Parents Upset Over Ousted Staffers


By Donna Furey | LB Indy

What the Boys and Girls Club board president calls “the ruckus” erupted last week at the club’s TLC location over the departure of four staffers well liked by their young charges. “It gets down to philosophies,” president Bill Wood said. “Some don’t like new programs or growth.”

A meeting called last week by the club’s executive director, Pam Estes, drew about 25 parents, some of whom aired grievances about the afterschool program their children attend in Bluebird Park. Wood said he detailed changes at the club and its expansion plans at the Tuesday, April 22, meeting, but admitted club managers “should have called parents before the ruckus” ensued.

“Staff can become nervous and restless whether the organization is scaling up or scaling down,” he pointed out, in explaining why parents weren’t signaled about staffing changes sooner.

Parents say their grievances were provoked by the unannounced departure of ousted staffer Travis Parsons as well as the resignation of Christina Pellecchia and the departure of two other employees, all of whom work directly with children.

“Christina and Travis, and others that have recently left, are the very people that make TLC so wonderful,” reads an excerpt from a letter to the club’s executive director from a parent and teacher who asked not to be identified. “As a working parent, I cherish these relationships because they’re there for my child when I’m not. You’re not just letting these people go; you’re ending a bond that these people have built with my child. You’re not even giving them a chance to say goodbye.”

The staff changes followed the hiring of branch director Nancy Sanchez, who holds a master’s degree in public administration. The previous director, Ashlyn Strahle, was promoted to the main branch. On average, the club’s two facilities daily care for 294 children, 24 percent from single parent households, says a club brochure.

While Strahle’s pending departure was announced in January, Sanchez’ arrival seemed a surprise to some parents. According to Parsons and some parents, Sanchez was less visible than her predecessor and an announcement about her hiring came three weeks after she started.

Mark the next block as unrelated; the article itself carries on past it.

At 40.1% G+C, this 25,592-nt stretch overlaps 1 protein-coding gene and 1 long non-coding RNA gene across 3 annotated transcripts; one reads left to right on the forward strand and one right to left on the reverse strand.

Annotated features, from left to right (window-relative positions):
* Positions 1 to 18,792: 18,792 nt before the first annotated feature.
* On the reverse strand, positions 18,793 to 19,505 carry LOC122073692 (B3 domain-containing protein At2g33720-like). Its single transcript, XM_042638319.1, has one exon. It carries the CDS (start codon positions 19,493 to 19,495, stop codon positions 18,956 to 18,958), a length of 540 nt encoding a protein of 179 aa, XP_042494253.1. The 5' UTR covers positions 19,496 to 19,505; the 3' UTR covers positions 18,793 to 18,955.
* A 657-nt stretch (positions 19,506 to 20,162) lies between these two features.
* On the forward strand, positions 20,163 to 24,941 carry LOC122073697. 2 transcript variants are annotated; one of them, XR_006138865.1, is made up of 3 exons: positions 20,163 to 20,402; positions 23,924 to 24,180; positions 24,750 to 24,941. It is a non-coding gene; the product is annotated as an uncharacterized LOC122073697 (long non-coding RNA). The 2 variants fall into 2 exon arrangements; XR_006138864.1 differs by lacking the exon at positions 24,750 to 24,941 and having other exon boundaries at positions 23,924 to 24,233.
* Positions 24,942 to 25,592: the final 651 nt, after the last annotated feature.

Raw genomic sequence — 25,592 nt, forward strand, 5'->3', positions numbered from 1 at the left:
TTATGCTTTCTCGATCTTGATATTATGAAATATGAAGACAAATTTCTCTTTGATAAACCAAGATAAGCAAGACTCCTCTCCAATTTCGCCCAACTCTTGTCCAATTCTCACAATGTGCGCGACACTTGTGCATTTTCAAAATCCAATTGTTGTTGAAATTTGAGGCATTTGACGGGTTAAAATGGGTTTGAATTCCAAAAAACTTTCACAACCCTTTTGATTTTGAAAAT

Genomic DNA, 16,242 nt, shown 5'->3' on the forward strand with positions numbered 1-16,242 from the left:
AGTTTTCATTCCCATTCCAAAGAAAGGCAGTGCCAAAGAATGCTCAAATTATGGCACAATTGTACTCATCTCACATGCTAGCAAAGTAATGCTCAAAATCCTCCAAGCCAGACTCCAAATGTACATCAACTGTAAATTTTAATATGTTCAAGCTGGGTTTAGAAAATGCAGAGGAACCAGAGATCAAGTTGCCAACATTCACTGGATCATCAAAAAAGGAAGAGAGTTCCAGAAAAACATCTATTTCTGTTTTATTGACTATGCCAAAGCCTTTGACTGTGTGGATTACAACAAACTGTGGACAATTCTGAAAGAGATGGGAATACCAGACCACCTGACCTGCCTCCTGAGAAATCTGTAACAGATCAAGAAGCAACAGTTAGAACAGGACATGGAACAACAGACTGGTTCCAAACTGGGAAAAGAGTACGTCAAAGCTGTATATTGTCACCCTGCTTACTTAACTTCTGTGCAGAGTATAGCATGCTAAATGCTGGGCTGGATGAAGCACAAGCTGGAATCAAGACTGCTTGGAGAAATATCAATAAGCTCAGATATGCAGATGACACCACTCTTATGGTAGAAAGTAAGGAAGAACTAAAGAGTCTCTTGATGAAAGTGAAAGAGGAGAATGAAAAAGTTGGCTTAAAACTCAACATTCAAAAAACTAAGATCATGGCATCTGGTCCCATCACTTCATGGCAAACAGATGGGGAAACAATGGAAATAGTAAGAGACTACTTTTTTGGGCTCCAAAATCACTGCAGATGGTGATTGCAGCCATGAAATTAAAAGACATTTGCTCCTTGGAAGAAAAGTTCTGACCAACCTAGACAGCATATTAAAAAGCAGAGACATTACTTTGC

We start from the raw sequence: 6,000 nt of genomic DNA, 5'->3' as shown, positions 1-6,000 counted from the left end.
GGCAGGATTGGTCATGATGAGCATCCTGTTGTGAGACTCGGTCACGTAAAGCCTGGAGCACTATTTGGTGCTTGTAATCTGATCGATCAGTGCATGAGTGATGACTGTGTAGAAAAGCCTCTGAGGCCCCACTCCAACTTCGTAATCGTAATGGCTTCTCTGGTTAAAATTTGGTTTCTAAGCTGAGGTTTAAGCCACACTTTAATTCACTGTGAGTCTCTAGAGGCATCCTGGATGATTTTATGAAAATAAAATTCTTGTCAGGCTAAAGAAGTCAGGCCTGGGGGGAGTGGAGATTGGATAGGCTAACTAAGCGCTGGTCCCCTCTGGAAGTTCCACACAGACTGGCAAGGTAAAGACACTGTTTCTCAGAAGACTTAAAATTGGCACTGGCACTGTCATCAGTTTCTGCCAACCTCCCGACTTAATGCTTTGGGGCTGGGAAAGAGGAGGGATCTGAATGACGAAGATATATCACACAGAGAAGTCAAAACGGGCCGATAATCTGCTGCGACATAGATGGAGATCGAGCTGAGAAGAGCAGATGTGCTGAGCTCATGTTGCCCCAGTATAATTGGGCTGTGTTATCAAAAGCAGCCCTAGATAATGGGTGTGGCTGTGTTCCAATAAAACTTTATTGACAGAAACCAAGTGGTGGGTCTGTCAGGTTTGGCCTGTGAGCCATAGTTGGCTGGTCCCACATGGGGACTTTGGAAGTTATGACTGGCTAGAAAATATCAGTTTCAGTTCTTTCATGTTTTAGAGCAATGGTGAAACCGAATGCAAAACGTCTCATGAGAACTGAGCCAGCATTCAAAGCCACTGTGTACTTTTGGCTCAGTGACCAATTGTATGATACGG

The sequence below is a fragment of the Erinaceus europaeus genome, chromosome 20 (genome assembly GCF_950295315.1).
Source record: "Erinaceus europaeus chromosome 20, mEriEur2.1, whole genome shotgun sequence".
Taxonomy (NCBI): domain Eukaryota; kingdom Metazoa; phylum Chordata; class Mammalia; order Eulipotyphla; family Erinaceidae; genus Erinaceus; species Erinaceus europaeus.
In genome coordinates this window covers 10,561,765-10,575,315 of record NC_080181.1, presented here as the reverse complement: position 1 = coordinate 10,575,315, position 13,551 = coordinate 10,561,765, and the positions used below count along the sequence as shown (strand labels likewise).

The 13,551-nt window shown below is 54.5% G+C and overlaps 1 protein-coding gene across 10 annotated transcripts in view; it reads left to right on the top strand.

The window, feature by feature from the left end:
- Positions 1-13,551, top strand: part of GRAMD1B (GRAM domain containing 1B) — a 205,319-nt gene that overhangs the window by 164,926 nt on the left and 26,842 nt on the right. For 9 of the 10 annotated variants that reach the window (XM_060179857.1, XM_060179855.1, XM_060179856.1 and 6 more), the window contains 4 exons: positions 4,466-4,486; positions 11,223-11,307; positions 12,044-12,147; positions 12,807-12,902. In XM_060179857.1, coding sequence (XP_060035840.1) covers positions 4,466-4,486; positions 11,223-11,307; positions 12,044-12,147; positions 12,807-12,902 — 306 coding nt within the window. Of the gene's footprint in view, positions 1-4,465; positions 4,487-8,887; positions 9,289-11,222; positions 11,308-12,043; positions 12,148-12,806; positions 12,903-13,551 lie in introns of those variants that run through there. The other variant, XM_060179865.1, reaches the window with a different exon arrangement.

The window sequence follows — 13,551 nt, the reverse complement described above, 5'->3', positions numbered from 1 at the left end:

Parsons, who studied anthropology at Vanguard University, thinks he was fired in part because of resistance to his efforts to explain TLC’s culture to Sanchez and the club’s executive director. Estes declined to comment on the departures.

There is a “disconnect between the executive level and their customers, who are the parents and the kids,” said Parsons, of Aliso Viejo, who does not intend to contest the job loss.

Even so, employment attorney Dawn Knepper, who is also a TLC parent, attended last week’s meeting with her husband. It is unclear if she was present as legal counsel for the club. Wood said “she [also was there to] insure that no one at TLC said anything illegal or inappropriate.”

Knepper did not respond to an email query sent to the Costa Mesa office of Ogletree and Deakins.

Parent Brian Hunt remains a TLC fan, though he understands parents’ divided loyalties to staffers with whom they have developed relationships. Even so, turnover among staff who resist a change in leadership would be an expected outcome, he said. “Collectively, the organization is doing great things,” he said.

Wood remains excited about the club’s expansion plans at the Lang Park Community Center and teen center at St. Mary’s church on Park Avenue.

And the mood seemed convivial at the annual Harry Bithell Pancake Breakfast last Saturday, April 26, in Bluebird Park.

Wood admitted that the events of recent weeks “could have been handled more smoothly” but now he feels that TLC is “moving back into calm waters.”

In an effort at more direct communication with parents, an email notified them this week that Sanchez would be absent for jury duty, but that Elena Mendoza, a previous club director, would be on site as a substitute.

Since TLC was absorbed into the Boys & Girls Club organization nine years ago, “they’ve had quite a monopoly” on afterschool care in Laguna Beach, said Parsons, who predicts the shake-up might spark some alternative choices.

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